‘Comix Zone’ Remains A Beautiful Brute I Can’t Beat, 25 Years On
SEGA's Comix Zone has been something of a staple of the famous Japanese company's many and varied compilations since its original 1995 release. You'll find it on several Mega Drive/Genesis collections, on last year's Mega Drive Mini console, app stores for iOS and Android, and it was also ported to both PC and Game Boy Advance back in the day. I've been playing the game on and off for 25 years now, forever drawn to its eye-catching art style and compelling premise - you fight your way through a comic book, smashing through the flimsy edges of panels and flipping pages to reach the next stage. But I've still never beaten it.
With the game celebrating its 25th anniversary(!) on August 2nd, I took this somewhat unheralded gem of the Mega Drive library for another spin - this time on the SEGA Mega Drive Classics collection on Nintendo Switch. Once I'd worked out which buttons did what, as the options menu only shows a Mega Drive pad, I got down to business and cruised through the game's first page. It's a page I know so well, having punched and kicked my way from top left to bottom right countless times over the years. Bash some brains, flip some switches, avoid an insta-death fall at the very end, easy. It's what comes next that continues to vex me.
When we talk of tough games in the here and now, we think of FromSoftware's output across the Souls series, demanding fighters and bullet-hell shooters. Action platformers and beat 'em ups, not so much. Okay, so a game like Celeste is a challenge, absolutely, but it understands players' desires to reach the end, and so incorporates accessibility features to make navigating its toughest screens rather more flexible. Streets of Rage 4 might be a throwback of sorts, but if it all gets too much you can slide its difficulty down and just enjoy its terrific sights and sounds. Comix Zone? Oh boy, was this ever punishing.
Our protagonist in Comix Zone is Sketch Turner, an artist and musician magically transported inside his own comic book. With him comes his pet rat, Roadkill, who is used to solve some of the game's simple puzzles and can reveal handy items by clawing at the pages. On the first panel he meets Alissa, a character of his own creation who believes he's here to stop this comic world's villain, a mutant named Mortus who's swapped places with Sketch. Mortus is now in the real-world New York City, and actively draws fresh enemies into the game (you see his hand, as he does so).
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Aesthetically, Comix Zone throws up Escape From L.A. vibes early on with its smouldering post-apocalyptic backdrops - and that matched to the comic-come-to-life side of the graphics really does make the game pretty unique, even a quarter-century(!) since its release. (It wasn't the first-ever comic-set game, but it does it so well.) As a game released in the later years of the 16-bit era, it showcases how its developers at SEGA Technical Institute - a California-based division, founded by the PlayStation 5's lead architect Mark Cerny, that also worked on several Sonic titles, Greendog: The Beached Surfer Dude and Die Hard Arcade - were able to push the Mega Drive to its limits. Visually, while its animations aren't smooth by modern standards, Comix Zone really holds up brilliantly.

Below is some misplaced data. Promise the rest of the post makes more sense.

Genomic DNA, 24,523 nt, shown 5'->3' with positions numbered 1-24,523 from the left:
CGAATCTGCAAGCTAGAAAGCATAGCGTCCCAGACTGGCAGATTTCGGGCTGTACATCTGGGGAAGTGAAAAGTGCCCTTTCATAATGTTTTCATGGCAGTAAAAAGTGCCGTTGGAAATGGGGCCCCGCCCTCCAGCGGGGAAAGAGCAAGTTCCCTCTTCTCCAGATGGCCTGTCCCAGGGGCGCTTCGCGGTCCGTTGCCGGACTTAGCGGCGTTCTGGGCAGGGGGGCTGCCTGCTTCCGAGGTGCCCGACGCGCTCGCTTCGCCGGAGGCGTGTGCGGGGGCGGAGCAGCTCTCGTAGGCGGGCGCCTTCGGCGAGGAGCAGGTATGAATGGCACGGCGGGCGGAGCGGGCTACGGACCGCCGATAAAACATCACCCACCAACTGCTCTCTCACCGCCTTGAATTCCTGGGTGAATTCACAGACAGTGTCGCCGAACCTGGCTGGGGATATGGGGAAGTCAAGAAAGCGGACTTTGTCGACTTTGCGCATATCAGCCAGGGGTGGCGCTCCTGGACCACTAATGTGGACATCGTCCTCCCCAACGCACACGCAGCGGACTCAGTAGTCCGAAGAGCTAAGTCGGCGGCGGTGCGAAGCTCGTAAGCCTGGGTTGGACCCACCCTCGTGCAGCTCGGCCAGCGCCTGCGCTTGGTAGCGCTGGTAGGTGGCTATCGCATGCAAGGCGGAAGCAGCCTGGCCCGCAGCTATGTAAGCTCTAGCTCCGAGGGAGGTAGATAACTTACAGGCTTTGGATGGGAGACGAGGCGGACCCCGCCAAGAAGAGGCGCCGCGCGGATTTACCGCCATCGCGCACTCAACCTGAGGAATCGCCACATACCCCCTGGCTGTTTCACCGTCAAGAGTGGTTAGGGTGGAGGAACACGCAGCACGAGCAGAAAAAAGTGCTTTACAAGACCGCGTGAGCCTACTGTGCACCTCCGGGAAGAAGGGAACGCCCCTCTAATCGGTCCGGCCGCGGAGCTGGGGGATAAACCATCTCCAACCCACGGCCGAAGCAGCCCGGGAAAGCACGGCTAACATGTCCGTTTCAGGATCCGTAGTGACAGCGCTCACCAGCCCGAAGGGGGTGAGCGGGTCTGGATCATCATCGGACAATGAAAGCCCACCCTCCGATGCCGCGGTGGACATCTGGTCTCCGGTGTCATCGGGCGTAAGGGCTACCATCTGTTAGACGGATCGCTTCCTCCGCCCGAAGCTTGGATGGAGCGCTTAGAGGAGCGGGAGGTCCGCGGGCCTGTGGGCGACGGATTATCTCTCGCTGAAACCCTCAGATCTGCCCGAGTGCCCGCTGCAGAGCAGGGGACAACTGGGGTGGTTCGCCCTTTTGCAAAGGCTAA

It's a shame, then, that I've never seen what the game has to offer past its third, temple-set stage, for myself (but funnily enough, I long ago caved and checked out the final stage on YouTube). Because Sketch, while able to pull off some seriously special moves through single-use power-ups, isn't a superhero. He's (papery) flesh and bone, thrown into a world full of deadly, monstrous creations, and his health bar can be wrecked in mere seconds if you fail to properly deal with even the most grunt-like of enemies. Is this me saying that Comix Zone is the Dark Souls of mid-90s beat 'em ups? I mean, if we really want to revive that tired analogy, yes?
But you don't get specialist SEGA sites discussing whether or not Comix Zone was, and remains, too hard for nothing. This is one tough cookie to crumble, and although I fire it up at least a couple of times per year, albeit usually as an aside to wanting to play something else on whatever SEGA compilation is in front of me, I'm yet to personally reach the end credits (which follow one of two different climaxes, by the way - you can get all the way through and still receive a bad ending). I finish a lot of games, both old and new, every year, but this one continues to elude me.
Am I going to keep trying? Of course - have you seen how great this game looks? It's a remarkable thing that impresses every time I play it, and a game feels like it's really pushing into the next generation of consoles while being sadly restricted to the outgoing one. Which, I suppose, given its brutality and gorgeousness, actually makes it The Last Of Us Part II of its time. Right? Sure, why not. And I finished that, so...
Featured Image Credit: SEGA